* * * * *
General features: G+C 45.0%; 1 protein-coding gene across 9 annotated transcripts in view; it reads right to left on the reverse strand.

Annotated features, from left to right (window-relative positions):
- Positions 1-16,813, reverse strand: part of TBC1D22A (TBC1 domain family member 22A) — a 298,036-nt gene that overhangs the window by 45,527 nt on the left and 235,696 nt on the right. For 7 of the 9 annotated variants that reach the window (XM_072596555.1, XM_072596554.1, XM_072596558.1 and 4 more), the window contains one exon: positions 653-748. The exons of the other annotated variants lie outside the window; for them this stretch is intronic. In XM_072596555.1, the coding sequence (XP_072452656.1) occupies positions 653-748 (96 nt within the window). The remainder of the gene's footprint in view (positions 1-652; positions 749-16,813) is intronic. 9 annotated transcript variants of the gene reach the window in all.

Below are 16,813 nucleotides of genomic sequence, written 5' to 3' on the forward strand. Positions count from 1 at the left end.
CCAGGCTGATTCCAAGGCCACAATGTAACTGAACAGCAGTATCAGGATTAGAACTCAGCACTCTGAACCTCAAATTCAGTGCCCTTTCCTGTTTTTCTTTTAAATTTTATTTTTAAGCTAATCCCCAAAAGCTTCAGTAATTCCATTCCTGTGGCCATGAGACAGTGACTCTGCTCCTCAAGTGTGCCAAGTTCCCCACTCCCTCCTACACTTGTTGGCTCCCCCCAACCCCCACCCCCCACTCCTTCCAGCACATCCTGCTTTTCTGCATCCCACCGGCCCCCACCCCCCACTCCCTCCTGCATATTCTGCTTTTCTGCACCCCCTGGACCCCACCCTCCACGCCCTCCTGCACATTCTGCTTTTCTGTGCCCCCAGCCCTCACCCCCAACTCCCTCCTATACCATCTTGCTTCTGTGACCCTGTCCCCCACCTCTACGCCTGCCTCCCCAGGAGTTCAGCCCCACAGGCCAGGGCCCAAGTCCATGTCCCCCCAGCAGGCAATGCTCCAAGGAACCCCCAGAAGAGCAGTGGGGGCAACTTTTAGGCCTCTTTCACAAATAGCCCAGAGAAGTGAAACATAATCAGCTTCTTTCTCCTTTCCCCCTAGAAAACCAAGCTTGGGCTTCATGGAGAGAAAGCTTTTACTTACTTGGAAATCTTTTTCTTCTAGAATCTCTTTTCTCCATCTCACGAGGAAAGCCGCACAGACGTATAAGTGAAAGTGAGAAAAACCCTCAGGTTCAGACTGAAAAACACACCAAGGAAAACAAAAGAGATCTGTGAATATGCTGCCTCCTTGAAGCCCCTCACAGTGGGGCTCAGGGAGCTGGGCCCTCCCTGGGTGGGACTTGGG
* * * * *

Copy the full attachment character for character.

General features: G+C 45.0%; 1 protein-coding gene across 9 annotated transcripts in view; it reads right to left on the reverse strand.

Annotated features, from left to right (window-relative positions):
- Positions 1-16,813, reverse strand: part of TBC1D22A (TBC1 domain family member 22A) — a 298,036-nt gene that overhangs the window by 45,527 nt on the left and 235,696 nt on the right. For 7 of the 9 annotated variants that reach the window (XM_072596555.1, XM_072596554.1, XM_072596558.1 and 4 more), the window contains one exon: positions 653-748. The exons of the other annotated variants lie outside the window; for them this stretch is intronic. In XM_072596555.1, the coding sequence (XP_072452656.1) occupies positions 653-748 (96 nt within the window). The remainder of the gene's footprint in view (positions 1-652; positions 749-16,813) is intronic. 9 annotated transcript variants of the gene reach the window in all.

Below are 16,813 nucleotides of genomic sequence, written 5' to 3' on the forward strand. Positions count from 1 at the left end.
CCAGGCTGATTCCAAGGCCACAATGTAACTGAACAGCAGTATCAGGATTAGAACTCAGCACTCTGAACCTCAAATTCAGTGCCCTTTCCTGTTTTTCTTTTAAATTTTATTTTTAAGCTAATCCCCAAAAGCTTCAGTAATTCCATTCCTGTGGCCATGAGACAGTGACTCTGCTCCTCAAGTGTGCCAAGTTCCCCACTCCCTCCTACACTTGTTGGCTCCCCCCAACCCCCACCCCCCACTCCTTCCAGCACATCCTGCTTTTCTGCATCCCACCGGCCCCCACCCCCCACTCCCTCCTGCATATTCTGCTTTTCTGCACCCCCTGGACCCCACCCTCCACGCCCTCCTGCACATTCTGCTTTTCTGTGCCCCCAGCCCTCACCCCCAACTCCCTCCTATACCATCTTGCTTCTGTGACCCTGTCCCCCACCTCTACGCCTGCCTCCCCAGGAGTTCAGCCCCACAGGCCAGGGCCCAAGTCCATGTCCCCCCAGCAGGCAATGCTCCAAGGAACCCCCAGAAGAGCAGTGGGGGCAACTTTTAGGCCTCTTTCACAAATAGCCCAGAGAAGTGAAACATAATCAGCTTCTTTCTCCTTTCCCCCTAGAAAACCAAGCTTGGGCTTCATGGAGAGAAAGCTTTTACTTACTTGGAAATCTTTTTCTTCTAGAATCTCTTTTCTCCATCTCACGAGGAAAGCCGCACAGACGTATAAGTGAAAGTGAGAAAAACCCTCAGGTTCAGACTGAAAAACACACCAAGGAAAACAAAAGAGATCTGTGAATATGCTGCCTCCTTGAAGCCCCTCACAGTGGGGCTCAGGGAGCTGGGCCCTCCCTGGGTGGGACTTGGG